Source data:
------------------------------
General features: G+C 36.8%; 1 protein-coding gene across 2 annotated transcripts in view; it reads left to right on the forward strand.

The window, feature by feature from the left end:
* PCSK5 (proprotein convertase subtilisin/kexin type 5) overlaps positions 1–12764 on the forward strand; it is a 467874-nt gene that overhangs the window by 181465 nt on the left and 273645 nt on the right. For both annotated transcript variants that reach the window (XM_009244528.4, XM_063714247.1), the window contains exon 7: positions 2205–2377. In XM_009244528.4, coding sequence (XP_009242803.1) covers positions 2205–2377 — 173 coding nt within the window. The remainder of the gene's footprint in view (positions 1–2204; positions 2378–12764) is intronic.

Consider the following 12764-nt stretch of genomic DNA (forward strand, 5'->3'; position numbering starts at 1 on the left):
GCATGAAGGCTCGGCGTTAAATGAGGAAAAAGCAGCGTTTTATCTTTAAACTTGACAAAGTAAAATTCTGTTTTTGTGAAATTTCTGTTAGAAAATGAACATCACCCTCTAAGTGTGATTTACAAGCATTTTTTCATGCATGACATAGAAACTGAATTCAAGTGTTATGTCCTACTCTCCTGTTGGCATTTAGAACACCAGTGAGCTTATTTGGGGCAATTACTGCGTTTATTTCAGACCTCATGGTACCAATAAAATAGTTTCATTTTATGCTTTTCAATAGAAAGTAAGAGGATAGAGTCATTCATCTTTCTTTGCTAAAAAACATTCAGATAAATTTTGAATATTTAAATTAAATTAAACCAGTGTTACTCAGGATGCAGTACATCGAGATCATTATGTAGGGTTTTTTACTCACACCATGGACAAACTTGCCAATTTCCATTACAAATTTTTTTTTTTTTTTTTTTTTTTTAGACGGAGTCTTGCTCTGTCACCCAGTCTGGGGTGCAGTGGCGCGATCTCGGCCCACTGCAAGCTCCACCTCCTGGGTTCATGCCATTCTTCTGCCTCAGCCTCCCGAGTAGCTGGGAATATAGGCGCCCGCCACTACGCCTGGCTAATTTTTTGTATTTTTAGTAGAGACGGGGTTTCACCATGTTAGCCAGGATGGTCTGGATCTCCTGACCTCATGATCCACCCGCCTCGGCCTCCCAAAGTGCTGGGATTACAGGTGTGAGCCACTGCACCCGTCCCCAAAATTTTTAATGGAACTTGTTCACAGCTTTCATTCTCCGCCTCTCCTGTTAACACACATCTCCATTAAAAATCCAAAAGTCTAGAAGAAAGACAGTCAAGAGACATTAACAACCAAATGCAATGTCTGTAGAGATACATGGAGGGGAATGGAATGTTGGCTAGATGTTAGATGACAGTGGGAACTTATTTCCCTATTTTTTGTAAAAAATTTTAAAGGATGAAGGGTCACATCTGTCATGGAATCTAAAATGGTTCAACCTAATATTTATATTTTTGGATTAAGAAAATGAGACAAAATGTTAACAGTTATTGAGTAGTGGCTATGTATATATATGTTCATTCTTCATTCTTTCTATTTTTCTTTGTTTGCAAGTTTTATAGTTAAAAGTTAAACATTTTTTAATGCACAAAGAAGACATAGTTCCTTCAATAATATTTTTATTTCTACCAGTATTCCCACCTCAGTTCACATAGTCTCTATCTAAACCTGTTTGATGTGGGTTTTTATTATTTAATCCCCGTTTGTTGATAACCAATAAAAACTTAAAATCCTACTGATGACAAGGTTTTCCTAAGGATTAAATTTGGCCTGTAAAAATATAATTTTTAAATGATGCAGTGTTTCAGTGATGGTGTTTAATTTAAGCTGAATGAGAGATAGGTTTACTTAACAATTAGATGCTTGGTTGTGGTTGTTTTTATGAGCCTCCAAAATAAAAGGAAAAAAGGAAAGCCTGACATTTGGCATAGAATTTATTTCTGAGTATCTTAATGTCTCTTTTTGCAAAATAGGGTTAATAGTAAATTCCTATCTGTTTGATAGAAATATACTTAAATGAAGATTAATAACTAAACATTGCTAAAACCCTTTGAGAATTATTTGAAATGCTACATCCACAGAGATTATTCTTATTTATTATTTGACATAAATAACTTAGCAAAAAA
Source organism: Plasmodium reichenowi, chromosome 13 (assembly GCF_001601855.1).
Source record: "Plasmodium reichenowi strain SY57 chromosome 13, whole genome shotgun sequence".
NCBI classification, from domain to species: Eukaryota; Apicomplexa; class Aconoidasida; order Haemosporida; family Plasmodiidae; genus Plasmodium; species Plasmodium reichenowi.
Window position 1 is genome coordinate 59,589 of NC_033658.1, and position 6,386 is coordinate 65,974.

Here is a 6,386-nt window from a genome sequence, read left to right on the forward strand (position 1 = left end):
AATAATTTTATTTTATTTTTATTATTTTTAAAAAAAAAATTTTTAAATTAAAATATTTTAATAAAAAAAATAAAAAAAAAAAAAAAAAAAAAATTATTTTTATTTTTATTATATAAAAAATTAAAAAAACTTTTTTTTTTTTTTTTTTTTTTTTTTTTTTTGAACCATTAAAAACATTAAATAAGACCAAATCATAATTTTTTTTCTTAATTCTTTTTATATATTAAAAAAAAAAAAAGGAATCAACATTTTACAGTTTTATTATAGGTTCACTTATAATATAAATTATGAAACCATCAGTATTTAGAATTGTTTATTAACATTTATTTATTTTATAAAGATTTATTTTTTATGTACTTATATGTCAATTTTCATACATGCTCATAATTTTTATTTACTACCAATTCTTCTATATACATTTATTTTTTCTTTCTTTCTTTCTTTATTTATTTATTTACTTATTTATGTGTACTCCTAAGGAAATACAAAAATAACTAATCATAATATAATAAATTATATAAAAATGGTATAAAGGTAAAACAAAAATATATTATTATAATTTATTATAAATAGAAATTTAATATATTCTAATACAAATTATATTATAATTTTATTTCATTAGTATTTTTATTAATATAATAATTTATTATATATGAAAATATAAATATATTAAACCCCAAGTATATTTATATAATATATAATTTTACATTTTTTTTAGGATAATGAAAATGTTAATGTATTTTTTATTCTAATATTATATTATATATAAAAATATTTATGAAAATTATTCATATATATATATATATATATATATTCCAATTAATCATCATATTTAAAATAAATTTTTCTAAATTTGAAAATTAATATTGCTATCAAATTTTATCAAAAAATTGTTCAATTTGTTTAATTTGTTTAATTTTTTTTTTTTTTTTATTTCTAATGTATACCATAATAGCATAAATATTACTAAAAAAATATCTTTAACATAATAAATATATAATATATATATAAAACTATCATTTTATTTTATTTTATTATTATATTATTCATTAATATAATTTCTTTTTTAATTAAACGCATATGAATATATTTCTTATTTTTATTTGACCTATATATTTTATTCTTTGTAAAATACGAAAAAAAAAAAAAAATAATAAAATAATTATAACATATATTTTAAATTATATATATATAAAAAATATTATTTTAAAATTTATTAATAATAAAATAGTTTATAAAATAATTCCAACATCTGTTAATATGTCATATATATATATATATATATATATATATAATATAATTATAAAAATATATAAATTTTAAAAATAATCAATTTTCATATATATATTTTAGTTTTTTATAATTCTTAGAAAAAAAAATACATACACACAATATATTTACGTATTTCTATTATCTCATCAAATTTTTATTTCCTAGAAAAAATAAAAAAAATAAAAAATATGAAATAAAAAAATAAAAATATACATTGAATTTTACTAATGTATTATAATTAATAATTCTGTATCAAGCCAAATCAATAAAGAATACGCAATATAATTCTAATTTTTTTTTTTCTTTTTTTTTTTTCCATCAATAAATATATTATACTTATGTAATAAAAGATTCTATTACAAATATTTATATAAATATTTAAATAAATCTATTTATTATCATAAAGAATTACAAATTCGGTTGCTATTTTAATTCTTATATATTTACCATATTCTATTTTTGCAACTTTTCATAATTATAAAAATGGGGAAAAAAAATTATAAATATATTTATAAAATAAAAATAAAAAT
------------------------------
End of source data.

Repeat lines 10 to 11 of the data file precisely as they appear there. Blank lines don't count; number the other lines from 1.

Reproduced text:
Here is a 6,386-nt window from a genome sequence, read left to right on the forward strand (position 1 = left end):
AATAATTTTATTTTATTTTTATTATTTTTAAAAAAAAAATTTTTAAATTAAAATATTTTAATAAAAAAAATAAAAAAAAAAAAAAAAAAAAAATTATTTTTATTTTTATTATATAAAAAATTAAAAAAACTTTTTTTTTTTTTTTTTTTTTTTTTTTTTTTGAACCATTAAAAACATTAAATAAGACCAAATCATAATTTTTTTTCTTAATTCTTTTTATATATTAAAAAAAAAAAAAGGAATCAACATTTTACAGTTTTATTATAGGTTCACTTATAATATAAATTATGAAACCATCAGTATTTAGAATTGTTTATTAACATTTATTTATTTTATAAAGATTTATTTTTTATGTACTTATATGTCAATTTTCATACATGCTCATAATTTTTATTTACTACCAATTCTTCTATATACATTTATTTTTTCTTTCTTTCTTTCTTTATTTATTTATTTACTTATTTATGTGTACTCCTAAGGAAATACAAAAATAACTAATCATAATATAATAAATTATATAAAAATGGTATAAAGGTAAAACAAAAATATATTATTATAATTTATTATAAATAGAAATTTAATATATTCTAATACAAATTATATTATAATTTTATTTCATTAGTATTTTTATTAATATAATAATTTATTATATATGAAAATATAAATATATTAAACCCCAAGTATATTTATATAATATATAATTTTACATTTTTTTTAGGATAATGAAAATGTTAATGTATTTTTTATTCTAATATTATATTATATATAAAAATATTTATGAAAATTATTCATATATATATATATATATATATATTCCAATTAATCATCATATTTAAAATAAATTTTTCTAAATTTGAAAATTAATATTGCTATCAAATTTTATCAAAAAATTGTTCAATTTGTTTAATTTGTTTAATTTTTTTTTTTTTTTTATTTCTAATGTATACCATAATAGCATAAATATTACTAAAAAAATATCTTTAACATAATAAATATATAATATATATATAAAACTATCATTTTATTTTATTTTATTATTATATTATTCATTAATATAATTTCTTTTTTAATTAAACGCATATGAATATATTTCTTATTTTTATTTGACCTATATATTTTATTCTTTGTAAAATACGAAAAAAAAAAAAAAATAATAAAATAATTATAACATATATTTTAAATTATATATATATAAAAAATATTATTTTAAAATTTATTAATAATAAAATAGTTTATAAAATAATTCCAACATCTGTTAATATGTCATATATATATATATATATATATATATATAATATAATTATAAAAATATATAAATTTTAAAAATAATCAATTTTCATATATATATTTTAGTTTTTTATAATTCTTAGAAAAAAAAATACATACACACAATATATTTACGTATTTCTATTATCTCATCAAATTTTTATTTCCTAGAAAAAATAAAAAAAATAAAAAATATGAAATAAAAAAATAAAAATATACATTGAATTTTACTAATGTATTATAATTAATAATTCTGTATCAAGCCAAATCAATAAAGAATACGCAATATAATTCTAATTTTTTTTTTTCTTTTTTTTTTTTCCATCAATAAATATATTATACTTATGTAATAAAAGATTCTATTACAAATATTTATATAAATATTTAAATAAATCTATTTATTATCATAAAGAATTACAAATTCGGTTGCTATTTTAATTCTTATATATTTACCATATTCTATTTTTGCAACTTTTCATAATTATAAAAATGGGGAAAAAAAATTATAAATATATTTATAAAATAAAAATAAAAAT